Data is the new oil, but only if it’s clean

Chief information officers regale how they’re going to harness data, wrangle it, apply machine-learning and make a difference to their bottom line.

“Yet most organisations are plagued with inaccurate data and poor contact details,” says Barley Laing, managing director of Melissa Global Intelligence, a company with more than 30 years’ experience and over 10,000 customers relying on its data-quality solutions.

“There’s a lot of hype around big data. Yet the quality of any set of information is crucial. With clean, verified data you can make informed decisions; with poor data that’s not verified you make ill-advised ones.”

Expectations around data quality have risen dramatically since the financial crisis. Static, raw data is no longer viable; corporations must now be able to clean, aggregate and perform advanced analyses on dynamic data. This creates actionable intelligence that informs boardroom decisions. This only comes from trusted data assets.

“Regulatory reporting and risk analytics are now imperative in this economic climate. There is a much greater duty of care. Having more timely and accurate data is essential for making risk and return trade-off decisions. It’s about maximising corporate resilience, shareholder returns and accountability,” says Mr Laing, whose clients include central and local government, BAE Systems, Visa, Citi and Nestlé.

New figures show that identity fraud has hit the highest levels ever recorded, according to Cifas, the UK fraud prevention service. Nearly 173,000 identity frauds were recorded in 2016 of which 88 per cent were perpetrated online.

“It’s increasingly vital for all organisations to be able to properly verify and format as many data points as possible, whether it’s personal ID, postal addresses, e-mails or mobile phone numbers. Fraudulent, duplicate and incorrect contact data is an expensive loss,” explains Mr Laing.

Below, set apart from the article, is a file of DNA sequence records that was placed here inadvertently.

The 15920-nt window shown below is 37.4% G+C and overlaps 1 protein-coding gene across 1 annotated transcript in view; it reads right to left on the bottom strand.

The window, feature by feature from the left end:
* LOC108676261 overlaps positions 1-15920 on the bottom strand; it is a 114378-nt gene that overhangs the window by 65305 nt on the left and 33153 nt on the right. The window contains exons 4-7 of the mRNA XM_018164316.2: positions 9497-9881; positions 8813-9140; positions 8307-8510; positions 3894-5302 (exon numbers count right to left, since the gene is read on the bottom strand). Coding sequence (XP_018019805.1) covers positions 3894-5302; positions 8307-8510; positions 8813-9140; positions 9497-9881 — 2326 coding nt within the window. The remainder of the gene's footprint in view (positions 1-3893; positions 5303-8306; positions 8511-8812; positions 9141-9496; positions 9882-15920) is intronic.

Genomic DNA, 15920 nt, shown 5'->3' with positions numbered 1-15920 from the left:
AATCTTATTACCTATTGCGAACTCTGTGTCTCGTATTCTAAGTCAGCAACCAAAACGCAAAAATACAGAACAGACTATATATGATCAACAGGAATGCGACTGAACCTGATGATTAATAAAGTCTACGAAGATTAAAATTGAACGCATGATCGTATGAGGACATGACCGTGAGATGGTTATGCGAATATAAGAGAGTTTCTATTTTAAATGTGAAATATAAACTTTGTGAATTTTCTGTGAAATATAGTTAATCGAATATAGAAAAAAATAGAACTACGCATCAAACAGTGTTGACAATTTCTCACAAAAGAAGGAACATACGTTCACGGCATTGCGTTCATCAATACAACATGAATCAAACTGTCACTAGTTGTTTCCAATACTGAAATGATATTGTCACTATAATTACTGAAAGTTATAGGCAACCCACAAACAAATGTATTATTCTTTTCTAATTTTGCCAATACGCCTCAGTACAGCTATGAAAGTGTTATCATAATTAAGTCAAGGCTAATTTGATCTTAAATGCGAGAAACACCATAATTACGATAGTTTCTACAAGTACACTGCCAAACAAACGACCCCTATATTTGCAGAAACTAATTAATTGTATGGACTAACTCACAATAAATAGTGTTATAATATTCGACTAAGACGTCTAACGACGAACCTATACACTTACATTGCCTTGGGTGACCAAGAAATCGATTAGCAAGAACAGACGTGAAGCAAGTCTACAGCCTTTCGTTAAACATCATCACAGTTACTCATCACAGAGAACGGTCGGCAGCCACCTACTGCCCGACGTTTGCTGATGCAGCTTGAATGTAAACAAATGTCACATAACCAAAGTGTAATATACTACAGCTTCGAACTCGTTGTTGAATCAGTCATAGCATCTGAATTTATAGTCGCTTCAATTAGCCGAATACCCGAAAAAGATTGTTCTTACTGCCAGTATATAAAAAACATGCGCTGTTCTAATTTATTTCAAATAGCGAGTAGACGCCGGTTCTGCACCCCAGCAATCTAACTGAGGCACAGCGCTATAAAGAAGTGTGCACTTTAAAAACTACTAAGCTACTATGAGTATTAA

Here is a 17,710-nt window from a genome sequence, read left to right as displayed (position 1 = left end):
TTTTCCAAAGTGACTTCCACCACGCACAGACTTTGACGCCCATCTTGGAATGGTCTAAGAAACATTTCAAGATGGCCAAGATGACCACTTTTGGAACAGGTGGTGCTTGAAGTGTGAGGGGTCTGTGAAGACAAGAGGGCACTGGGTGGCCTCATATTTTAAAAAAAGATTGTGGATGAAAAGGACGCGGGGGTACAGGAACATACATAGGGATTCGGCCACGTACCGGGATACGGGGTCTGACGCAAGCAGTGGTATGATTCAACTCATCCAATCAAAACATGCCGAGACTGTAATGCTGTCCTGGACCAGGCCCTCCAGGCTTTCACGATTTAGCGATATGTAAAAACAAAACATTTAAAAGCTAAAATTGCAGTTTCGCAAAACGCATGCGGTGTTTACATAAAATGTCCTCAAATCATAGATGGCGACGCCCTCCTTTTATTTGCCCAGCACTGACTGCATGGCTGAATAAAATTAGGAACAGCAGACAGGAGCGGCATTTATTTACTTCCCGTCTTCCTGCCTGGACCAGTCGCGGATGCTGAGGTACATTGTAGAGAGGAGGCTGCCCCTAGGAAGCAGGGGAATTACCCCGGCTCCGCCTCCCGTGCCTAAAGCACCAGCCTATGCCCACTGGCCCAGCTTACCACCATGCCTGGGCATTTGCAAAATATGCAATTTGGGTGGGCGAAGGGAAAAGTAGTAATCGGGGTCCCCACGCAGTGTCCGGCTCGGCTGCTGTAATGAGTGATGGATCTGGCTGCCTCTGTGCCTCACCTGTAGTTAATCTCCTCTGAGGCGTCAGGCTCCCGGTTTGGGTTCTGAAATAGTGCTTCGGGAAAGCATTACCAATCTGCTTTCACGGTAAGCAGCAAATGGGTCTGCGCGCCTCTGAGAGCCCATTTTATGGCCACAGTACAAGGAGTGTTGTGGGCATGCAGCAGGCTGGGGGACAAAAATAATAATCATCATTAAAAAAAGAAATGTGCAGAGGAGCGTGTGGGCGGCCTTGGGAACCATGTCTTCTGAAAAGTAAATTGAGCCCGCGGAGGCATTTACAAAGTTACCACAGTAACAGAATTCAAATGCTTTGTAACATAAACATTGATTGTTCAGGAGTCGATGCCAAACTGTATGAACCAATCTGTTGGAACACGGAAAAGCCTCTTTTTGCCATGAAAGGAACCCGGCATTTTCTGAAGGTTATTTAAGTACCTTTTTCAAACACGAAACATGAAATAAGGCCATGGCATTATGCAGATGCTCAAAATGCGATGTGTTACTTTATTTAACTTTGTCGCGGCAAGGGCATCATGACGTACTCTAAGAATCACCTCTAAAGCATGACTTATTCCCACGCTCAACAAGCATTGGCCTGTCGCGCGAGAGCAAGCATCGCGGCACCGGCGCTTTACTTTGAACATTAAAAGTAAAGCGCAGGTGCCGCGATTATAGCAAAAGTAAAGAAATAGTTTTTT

If you have reliable data, you own the customer; if you own the customer, you own the future

Melissa Global Intelligence has been a pioneer in data-quality management since 1985. This has enabled the company to build technologies that address the data challenge and to establish trusted data sources in the process, scaled up across the world, creating a gold standard in global ID verification.

“We are the identity piece in the data puzzle. We can check your individual data to see if you’re real. We can verify an individual’s name, address, phone, e-mail, date of birth and national ID against trusted multi-sourced reference data. There are few firms that have the global footprint that Melissa has,” says Mr Laing.

“The issue is that CIOs think data verification involves huge costs. The fact is it doesn’t. Then again can companies afford not to do it? The amount of time and effort that’s wasted with wrong mailings and marketing is vast. Clean, accurate data translates to the bottom line. If you have reliable data, you own the customer; if you own the customer, you own the future.”

Many CIOs do understand the need to have clean, less vulnerable data, but they struggle to implement a solution. Other organisations don’t have the skillsets to implement it. Also no one likes to admit they have data quality issues.

However, new legislation will change the data security landscape next year, when companies can be fined tens of millions of pounds or 4 per cent of global annual turnover for data breaches under the new EU General Data Protection Regulation.

“It’s not going to be a matter of choice. It’ll be law. We’re reaching the tipping point. The fact is data is too vulnerable. Few people run into a bank now and steal by the back door. Instead they sit in their attic and use identity fraud,” warns Mr Laing.

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